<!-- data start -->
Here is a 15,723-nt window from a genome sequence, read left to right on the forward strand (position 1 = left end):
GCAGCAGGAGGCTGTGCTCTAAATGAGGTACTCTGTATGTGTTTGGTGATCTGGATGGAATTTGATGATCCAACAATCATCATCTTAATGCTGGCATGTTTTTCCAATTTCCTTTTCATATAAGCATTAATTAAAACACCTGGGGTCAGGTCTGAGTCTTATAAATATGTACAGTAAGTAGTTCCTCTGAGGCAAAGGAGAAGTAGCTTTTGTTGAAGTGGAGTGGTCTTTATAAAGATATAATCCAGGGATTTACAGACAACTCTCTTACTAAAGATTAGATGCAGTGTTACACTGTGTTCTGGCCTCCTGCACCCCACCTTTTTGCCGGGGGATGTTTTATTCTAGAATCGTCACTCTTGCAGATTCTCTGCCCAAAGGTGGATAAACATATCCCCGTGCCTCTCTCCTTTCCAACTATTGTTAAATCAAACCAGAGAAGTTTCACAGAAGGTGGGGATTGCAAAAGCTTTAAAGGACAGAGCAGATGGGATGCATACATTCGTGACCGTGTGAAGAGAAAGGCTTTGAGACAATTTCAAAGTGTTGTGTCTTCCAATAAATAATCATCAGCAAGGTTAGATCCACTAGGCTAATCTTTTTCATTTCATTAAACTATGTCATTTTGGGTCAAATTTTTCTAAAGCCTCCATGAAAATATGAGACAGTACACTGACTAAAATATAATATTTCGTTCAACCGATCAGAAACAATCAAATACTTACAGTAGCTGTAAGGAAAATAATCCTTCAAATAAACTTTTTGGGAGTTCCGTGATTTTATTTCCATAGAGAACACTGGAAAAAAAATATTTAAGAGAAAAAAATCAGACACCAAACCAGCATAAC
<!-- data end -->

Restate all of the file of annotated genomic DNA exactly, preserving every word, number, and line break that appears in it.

Here is a 15,723-nt window from a genome sequence, read left to right on the forward strand (position 1 = left end):
GCAGCAGGAGGCTGTGCTCTAAATGAGGTACTCTGTATGTGTTTGGTGATCTGGATGGAATTTGATGATCCAACAATCATCATCTTAATGCTGGCATGTTTTTCCAATTTCCTTTTCATATAAGCATTAATTAAAACACCTGGGGTCAGGTCTGAGTCTTATAAATATGTACAGTAAGTAGTTCCTCTGAGGCAAAGGAGAAGTAGCTTTTGTTGAAGTGGAGTGGTCTTTATAAAGATATAATCCAGGGATTTACAGACAACTCTCTTACTAAAGATTAGATGCAGTGTTACACTGTGTTCTGGCCTCCTGCACCCCACCTTTTTGCCGGGGGATGTTTTATTCTAGAATCGTCACTCTTGCAGATTCTCTGCCCAAAGGTGGATAAACATATCCCCGTGCCTCTCTCCTTTCCAACTATTGTTAAATCAAACCAGAGAAGTTTCACAGAAGGTGGGGATTGCAAAAGCTTTAAAGGACAGAGCAGATGGGATGCATACATTCGTGACCGTGTGAAGAGAAAGGCTTTGAGACAATTTCAAAGTGTTGTGTCTTCCAATAAATAATCATCAGCAAGGTTAGATCCACTAGGCTAATCTTTTTCATTTCATTAAACTATGTCATTTTGGGTCAAATTTTTCTAAAGCCTCCATGAAAATATGAGACAGTACACTGACTAAAATATAATATTTCGTTCAACCGATCAGAAACAATCAAATACTTACAGTAGCTGTAAGGAAAATAATCCTTCAAATAAACTTTTTGGGAGTTCCGTGATTTTATTTCCATAGAGAACACTGGAAAAAAAATATTTAAGAGAAAAAAATCAGACACCAAACCAGCATAAC